Moreno said the goal of her study wasn't to encourage university officials to stalk students' drinking habits on Facebook. But she said social media tools could be a valuable way to reach students who weren't willing to report their problems with alcohol on their own.

"Most college students are going to balk at being approached by a stranger about their drinking. The most helpful approaches are going to be by someone in that student's trusted circle," Moreno said. "Often that cool aunt or uncle who is the student's Facebook friend, or even other college friends or an RA [Resident Advisor] will be in the best position to help."

Copyright 2011 ABC News Radio

Friday
Apr152011

Vodka & Red Bull Makes You Think You Have 'Wings'

Stockbyte/Thinkstock(HIGHLAND HEIGHTS, Ky.) -- Many states have banned those combination alcohol and caffeinated energy drinks because of their negative effects, especially after incidents involving college students last fall.

Now, a new study from Northern Kentucky University confirms those two-in-one drinks pack a powerful punch.

Before they were banned, drinks such as Four Loko were all the rage among college students, many of whom landed in the hospital after consumption.


Researchers wanted to know if people who mix alcohol with a caffeinated energy drink get more or less drunk than those who drink alcohol alone.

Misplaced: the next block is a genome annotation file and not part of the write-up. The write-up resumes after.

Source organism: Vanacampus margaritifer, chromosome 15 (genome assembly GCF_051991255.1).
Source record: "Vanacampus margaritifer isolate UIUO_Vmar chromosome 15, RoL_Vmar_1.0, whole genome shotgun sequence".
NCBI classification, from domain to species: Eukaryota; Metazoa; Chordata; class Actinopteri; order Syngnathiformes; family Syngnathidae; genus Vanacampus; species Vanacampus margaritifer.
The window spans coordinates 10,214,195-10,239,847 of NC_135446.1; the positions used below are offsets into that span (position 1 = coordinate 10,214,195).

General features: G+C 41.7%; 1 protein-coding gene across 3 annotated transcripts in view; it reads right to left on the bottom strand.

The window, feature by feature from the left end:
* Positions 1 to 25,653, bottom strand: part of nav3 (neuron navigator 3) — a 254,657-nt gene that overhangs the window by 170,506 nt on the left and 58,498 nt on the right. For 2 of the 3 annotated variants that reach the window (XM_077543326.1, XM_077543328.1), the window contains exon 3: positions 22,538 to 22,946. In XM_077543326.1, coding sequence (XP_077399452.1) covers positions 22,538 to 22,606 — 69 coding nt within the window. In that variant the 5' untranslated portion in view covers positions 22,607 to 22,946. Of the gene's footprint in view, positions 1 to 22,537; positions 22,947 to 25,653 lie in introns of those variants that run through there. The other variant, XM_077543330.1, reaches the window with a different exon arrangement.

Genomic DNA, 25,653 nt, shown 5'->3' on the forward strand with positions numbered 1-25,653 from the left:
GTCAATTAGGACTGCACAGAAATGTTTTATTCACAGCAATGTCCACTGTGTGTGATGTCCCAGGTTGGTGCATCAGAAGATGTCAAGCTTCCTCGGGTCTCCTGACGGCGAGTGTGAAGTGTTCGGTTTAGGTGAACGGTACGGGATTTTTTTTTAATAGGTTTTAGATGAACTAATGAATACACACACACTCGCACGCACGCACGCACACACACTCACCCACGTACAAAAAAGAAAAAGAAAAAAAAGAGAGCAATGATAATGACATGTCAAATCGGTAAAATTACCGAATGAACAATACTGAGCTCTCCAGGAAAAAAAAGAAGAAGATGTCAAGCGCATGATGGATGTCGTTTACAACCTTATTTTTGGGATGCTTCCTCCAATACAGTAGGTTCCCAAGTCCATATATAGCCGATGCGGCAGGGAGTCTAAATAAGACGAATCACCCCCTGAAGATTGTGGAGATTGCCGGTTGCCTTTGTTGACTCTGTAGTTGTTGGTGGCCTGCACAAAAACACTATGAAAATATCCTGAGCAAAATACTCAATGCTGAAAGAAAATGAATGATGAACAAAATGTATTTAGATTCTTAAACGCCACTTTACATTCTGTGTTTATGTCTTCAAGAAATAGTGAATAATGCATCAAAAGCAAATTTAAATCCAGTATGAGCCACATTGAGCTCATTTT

Some of the participants in the study drank vodka and Red Bull, while others drank vodka with decaffeinated soda.  Both groups were equally impaired when asked to perform a number of tests.

However, those who had the Red Bull cocktail felt more stimulated and their perception of being impaired was distorted.  In other works, they didn't feel as drunk as they actually were.

The study author warns that people should avoid mixing alcohol and energy drinks.  They may make you feel like you're flying, but they're a potent and potentially harmful combination.

So if you're planning to have a drink, have your alcohol straight, on the rocks or mixed in a cocktail -- one that does not include Red Bull or similar beverages.

Copyright 2011 ABC News Radio

Friday
Jan212011

Monkeys: They're Drunks Like Us 

Photo Courtesy - Getty Images(NEW YORK) -- The physiological and genetic similarities between humans and monkeys make the hairier primates a great stand-in for humans when it comes to understanding the causes and effects of alcohol consumption, scientists say. For years, researchers have studied how monkeys react when introduced to alcohol, how much they drink and more.

Here are just a few examples of how these jungle dwellers imbibe like human bar flies:

1. They Get Hooked Young: Scientists have found that monkeys who are introduced to alcohol in their adolescence are more likely to drink more alcohol when they get older than those who stay dry.

2. Slaking a Stressed-Out Thirst: Monkeys will drink more heavily when in a stressful situation.

3. Slurring Their Speech: Monkeys' lips droop and their speech patterns are impaired by alcohol use.